Yesterday I asked this (JavaFX applications throw NullPointerExceptions but run anyway) question about an error I was encountering which didn't affect my code. The error was caught and handled outside my own code without incident, and I could only see it when in debug mode since it would suspend my stack trace.

It has since received 3 votes to close for being off-topic, but I'm not sure as to why.

Two were for:

This question was caused by a problem that can no longer be reproduced or a simple typographical error. While similar questions may be on-topic here, this one was resolved in a manner unlikely to help future readers.

But the the error is reproducible and not a typographical error. The third vote was for:

Questions seeking debugging help ("why isn't this code working?") must include the desired behavior, a specific problem or error and the shortest code necessary to reproduce it in the question itself.

I provided a short snippet to reproduce the error, and I thought it was clear my intention was to remove the existing NullPointerExceptions.

Have users voted to close because my question isn't really a "problem", since the Exceptions never affected my code (although I guess I do have to hit "resume" 3 times to debug my project), or did I ask my question poorly (or is there some other reason I've not considered)?

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    I'm betting that "third" vote actually came in first, when you still had the stack traces posted as images. Jun 23, 2017 at 14:48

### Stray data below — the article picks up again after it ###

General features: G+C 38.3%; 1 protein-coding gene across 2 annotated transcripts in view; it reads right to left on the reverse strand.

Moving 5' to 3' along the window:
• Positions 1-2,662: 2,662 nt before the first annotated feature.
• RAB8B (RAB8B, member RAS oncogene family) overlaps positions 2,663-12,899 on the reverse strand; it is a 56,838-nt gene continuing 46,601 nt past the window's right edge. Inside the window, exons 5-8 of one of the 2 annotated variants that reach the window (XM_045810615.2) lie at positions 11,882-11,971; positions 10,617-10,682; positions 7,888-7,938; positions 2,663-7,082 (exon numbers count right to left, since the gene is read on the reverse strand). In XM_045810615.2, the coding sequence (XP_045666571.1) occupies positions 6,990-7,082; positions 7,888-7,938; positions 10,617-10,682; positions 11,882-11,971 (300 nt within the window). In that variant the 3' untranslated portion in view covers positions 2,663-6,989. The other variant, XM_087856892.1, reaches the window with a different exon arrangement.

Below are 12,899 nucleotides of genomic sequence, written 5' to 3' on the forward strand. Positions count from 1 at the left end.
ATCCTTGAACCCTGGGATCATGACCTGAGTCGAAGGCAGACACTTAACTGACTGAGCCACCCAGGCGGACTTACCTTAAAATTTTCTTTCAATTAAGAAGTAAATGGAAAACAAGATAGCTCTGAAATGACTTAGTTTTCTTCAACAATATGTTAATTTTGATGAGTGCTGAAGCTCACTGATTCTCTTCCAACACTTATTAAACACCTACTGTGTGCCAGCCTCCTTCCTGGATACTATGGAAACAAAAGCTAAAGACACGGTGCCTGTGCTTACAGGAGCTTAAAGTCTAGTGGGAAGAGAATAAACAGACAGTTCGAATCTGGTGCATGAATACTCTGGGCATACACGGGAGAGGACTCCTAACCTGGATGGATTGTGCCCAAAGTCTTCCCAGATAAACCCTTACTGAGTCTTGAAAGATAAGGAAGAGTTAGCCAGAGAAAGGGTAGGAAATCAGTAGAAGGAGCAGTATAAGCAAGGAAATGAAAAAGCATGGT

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    Side note: I'm not sure how "I'm finally breaking away from Swing and trying out JavaFX" is critical to your question... Jun 23, 2017 at 15:55
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    It is not clear (especially in initial version) how your code sample is related to the exception... so votes sound justified. If you'd start with "JavaFx runtime throw NPE for any sample and I'm concerned about {whatever you are concerned about}" (or something similar) you'd likely get only "missing MCVE" vote... Jun 23, 2017 at 16:02
  • The linked question's really good, actually - I upvoted and favorite it because I'd like to see the answer, too. Seems like very odd behavior for production code, especially for a major framework; I'd be curious to see why it's happening. Jun 23, 2017 at 21:19
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    Call me an idealist but I don't think there are "non-important errors". I've heard enough accounts along the lines of "oh yeah, ignore those errors, those are normal", but this shouldn't be a thing. Jun 23, 2017 at 23:29

1 Answer 1


This question is on topic (now that the stack traces are posted as text) because it's a specific question about specific code. There's no requirement about how critical the exception has to be for it to be on topic. "Why does every JavaFX application I've tried (even Oracle's own code sample) throw a null pointer exception?" is a specific (and interesting) question about specific code. "Why does this code work at all?" is also a very interesting (related) question.